“Baby, go wash your hands please. And make sure you use soap.” I hear the bathroom faucet run for five seconds before she bounds back into the kitchen. “Did you use soap?” I ask. Let me smell.” “Oh!” she exclaims and rushes back to the bathroom. “here mommy, smell,” she announces as she raises her chubby hands to my nose.


We start by greasing the pan so it will be ready when we need it. I pour a little olive oil into the bottom and we use our fingertips to make sure it gets spread all over the bottom and around the sides. Maya grabs us a paper towel and we wipe our hands before beginning on the cake.


She is just tall enough to reach the front half of our Corian counter tops. Passing her the cellophane bag of cake mix, I instruct her to dump it into the bowl. I hold the edge of the bowl because I’m afraid her arms will bump the side and send the bowl tumbling. Next I hand her the one-cup measure and we shift over to the sink. Although she can reach the spout, I need to turn on the water control. Then, as she fills first the one-cup and then the one-third-cup, I hold the bowl nearby so she doesn’t dribble the water. While still at the sink I crack two eggs into the bowl, handing Maya each empty shell for the trash.


Of course she complains, “Mom I wanted to do that.” I can tell she’s got a pout on her face from the sound of her voice. “I’m sorry baby. Maybe next time we’ll get a separate bowl and you can do the eggs.”


For our final ingredient I hold the one-third cup measure over the bowl while she carefully pours it full of oil. Now it’s time for her favorite part, the mixer. I stabilize the bowl with my left hand and place my right over her hand on the mixer. We begin on the slowest speed with me showing her the small circular motions made around the bowl to make sure everything is mixed well. I bravely turn the speed up one notch and instruct her to keep the mixer down against the bottom of the bowl.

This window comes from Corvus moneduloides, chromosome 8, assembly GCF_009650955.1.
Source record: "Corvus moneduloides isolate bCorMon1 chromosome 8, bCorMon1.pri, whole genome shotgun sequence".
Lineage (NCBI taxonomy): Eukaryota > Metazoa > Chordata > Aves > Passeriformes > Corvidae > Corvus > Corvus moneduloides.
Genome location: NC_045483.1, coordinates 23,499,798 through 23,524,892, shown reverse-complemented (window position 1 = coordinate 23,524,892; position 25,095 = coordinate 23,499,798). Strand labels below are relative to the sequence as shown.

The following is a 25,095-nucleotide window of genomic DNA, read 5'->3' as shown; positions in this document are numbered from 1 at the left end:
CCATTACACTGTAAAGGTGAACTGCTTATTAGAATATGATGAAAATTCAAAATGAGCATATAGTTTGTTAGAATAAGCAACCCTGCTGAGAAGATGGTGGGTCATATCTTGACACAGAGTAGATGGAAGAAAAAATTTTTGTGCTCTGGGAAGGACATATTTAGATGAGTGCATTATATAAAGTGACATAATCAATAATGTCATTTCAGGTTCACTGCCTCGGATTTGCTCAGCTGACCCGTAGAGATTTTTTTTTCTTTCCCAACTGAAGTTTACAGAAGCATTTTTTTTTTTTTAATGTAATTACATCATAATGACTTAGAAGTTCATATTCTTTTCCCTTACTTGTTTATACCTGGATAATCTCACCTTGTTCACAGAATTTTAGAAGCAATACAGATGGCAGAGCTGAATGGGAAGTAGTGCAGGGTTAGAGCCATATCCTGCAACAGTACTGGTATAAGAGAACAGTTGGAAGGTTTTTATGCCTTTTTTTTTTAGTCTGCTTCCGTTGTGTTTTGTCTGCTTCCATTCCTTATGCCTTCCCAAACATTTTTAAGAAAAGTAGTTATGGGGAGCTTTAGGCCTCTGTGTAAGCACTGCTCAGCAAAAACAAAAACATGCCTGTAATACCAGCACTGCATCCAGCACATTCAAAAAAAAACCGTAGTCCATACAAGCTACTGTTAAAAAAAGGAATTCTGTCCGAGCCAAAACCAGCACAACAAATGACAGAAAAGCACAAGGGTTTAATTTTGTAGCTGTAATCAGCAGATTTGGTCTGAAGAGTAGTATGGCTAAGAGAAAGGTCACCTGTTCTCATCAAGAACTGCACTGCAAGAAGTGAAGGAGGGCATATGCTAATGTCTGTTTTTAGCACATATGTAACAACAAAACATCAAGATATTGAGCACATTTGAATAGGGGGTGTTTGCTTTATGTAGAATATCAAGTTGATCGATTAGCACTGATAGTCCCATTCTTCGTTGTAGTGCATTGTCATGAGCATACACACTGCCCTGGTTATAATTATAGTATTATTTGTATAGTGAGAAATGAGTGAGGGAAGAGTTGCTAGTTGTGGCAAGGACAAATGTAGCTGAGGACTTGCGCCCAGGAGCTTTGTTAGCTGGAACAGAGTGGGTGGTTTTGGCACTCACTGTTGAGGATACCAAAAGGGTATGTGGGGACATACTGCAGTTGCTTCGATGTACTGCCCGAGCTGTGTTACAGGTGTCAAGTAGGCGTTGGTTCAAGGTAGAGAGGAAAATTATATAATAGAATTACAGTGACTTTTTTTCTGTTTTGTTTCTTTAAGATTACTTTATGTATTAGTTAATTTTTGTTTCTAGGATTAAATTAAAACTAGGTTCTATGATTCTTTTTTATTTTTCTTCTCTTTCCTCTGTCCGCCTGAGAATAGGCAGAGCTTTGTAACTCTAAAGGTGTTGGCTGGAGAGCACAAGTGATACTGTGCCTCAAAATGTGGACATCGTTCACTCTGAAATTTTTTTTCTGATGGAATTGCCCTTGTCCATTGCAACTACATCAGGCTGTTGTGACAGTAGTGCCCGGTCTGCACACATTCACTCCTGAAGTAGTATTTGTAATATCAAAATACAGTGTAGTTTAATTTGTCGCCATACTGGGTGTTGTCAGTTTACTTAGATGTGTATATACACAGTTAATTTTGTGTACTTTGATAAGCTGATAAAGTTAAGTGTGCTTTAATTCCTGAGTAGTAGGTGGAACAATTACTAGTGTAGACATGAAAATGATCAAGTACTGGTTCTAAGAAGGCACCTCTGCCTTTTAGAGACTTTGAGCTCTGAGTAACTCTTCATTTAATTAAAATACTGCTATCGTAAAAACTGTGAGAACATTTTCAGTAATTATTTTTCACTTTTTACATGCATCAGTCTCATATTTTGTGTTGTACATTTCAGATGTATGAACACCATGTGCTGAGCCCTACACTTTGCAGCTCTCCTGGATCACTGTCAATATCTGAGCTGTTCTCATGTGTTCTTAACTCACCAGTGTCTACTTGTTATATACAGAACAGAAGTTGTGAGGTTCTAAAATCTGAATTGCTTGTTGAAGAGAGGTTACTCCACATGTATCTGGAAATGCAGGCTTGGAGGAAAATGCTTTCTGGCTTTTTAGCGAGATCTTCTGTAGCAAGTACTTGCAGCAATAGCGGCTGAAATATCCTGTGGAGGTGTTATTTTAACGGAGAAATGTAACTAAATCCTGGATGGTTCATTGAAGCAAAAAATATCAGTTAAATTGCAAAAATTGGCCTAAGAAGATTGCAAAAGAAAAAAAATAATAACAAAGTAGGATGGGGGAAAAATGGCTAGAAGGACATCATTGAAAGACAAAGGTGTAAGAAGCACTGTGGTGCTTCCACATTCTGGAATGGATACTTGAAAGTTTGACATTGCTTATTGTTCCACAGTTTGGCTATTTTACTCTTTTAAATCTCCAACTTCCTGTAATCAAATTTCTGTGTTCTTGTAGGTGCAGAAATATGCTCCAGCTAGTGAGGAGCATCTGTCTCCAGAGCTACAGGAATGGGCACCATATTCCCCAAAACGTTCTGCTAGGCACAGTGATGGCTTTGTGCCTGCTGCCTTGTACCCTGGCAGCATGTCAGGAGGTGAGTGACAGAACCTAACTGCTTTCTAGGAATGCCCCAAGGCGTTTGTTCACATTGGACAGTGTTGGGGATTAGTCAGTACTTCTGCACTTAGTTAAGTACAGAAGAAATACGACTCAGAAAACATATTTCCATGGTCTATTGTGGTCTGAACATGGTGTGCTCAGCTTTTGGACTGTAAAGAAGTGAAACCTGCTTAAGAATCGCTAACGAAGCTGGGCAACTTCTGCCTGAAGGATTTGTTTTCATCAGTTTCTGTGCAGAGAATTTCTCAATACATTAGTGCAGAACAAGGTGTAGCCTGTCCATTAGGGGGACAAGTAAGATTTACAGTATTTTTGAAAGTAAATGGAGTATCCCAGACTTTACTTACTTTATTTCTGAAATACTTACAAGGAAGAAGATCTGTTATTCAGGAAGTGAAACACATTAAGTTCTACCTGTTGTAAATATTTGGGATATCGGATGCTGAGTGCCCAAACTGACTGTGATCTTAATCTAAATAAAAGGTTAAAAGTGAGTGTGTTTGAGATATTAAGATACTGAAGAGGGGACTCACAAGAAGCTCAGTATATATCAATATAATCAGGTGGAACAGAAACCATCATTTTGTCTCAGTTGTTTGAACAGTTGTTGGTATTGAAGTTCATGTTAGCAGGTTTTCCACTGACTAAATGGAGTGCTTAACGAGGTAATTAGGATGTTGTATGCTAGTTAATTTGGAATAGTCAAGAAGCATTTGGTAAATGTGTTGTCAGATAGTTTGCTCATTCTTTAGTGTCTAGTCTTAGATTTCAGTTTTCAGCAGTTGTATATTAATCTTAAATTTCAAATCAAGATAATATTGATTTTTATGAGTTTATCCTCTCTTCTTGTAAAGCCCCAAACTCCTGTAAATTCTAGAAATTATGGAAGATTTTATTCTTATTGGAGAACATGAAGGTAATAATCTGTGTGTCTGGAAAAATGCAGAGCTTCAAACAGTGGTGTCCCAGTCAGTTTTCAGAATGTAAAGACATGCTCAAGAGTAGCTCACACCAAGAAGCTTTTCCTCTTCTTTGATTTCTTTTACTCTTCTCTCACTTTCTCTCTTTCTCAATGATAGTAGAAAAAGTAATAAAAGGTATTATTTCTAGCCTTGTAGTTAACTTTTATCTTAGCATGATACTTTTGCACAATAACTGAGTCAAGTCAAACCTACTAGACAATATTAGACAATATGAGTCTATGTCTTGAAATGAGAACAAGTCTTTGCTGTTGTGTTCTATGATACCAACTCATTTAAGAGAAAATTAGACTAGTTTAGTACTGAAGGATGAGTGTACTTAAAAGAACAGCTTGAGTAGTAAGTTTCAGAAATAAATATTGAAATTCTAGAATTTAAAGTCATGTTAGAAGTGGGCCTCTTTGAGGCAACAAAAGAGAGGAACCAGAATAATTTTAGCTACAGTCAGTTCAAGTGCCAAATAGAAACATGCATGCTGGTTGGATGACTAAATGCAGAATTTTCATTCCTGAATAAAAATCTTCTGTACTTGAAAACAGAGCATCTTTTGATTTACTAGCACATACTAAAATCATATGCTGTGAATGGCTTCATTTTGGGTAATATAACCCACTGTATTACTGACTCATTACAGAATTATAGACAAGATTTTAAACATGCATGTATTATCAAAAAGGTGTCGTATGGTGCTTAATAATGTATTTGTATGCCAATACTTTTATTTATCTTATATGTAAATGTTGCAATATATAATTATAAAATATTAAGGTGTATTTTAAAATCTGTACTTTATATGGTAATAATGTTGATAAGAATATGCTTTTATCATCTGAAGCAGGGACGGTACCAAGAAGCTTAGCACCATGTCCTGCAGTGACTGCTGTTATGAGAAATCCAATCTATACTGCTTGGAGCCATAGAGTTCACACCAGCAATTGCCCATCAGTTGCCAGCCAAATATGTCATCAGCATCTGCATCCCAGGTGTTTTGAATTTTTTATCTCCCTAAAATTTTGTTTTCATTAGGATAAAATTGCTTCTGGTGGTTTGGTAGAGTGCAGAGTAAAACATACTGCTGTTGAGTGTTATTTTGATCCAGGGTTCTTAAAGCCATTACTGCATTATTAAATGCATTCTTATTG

As soon as the mixer stops, she dunks her fingers into the batter. “mm, it’s yummy mom. Wanta try it?” “Sure why not!” Knowing that we won’t be offering this cake to company, I stick my finger in too. It really is yummy. I hand her a beater to lick while I run my finger over the other one collecting the clinging yumminess.


After rinsing the beaters and washing my hands, I carefully pour the cake batter into the greased pan. Maya is still at my elbow steeling fingerfuls of batter.


This reminds me of a time a few weeks earlier when Maya and I were preparing dinner. Her job was to hand me the pierogies while I placed them into the microwavable dish. Feeling the pierogies I noticed that the first two or three had a corner missing. At about the time of this realization, I hear Maya chewing on something. Here she was taking a nibble of each pierogies as she pulled it out of the bag. Once since the pierogies incident I caught her taking a bite of raw bacon as she aligned the strips in the frying pan for me.


When I’ve gotten all the batter I can out of the bowl, I jiggle the pan to make sure the batter gets into all four corners and any finger prints are erased from the batter’s surface. Into the oven it goes for 33 minutes. I set the timer on my iPhone and head off to another chore while Maya plants herself on the couch in front of the TV.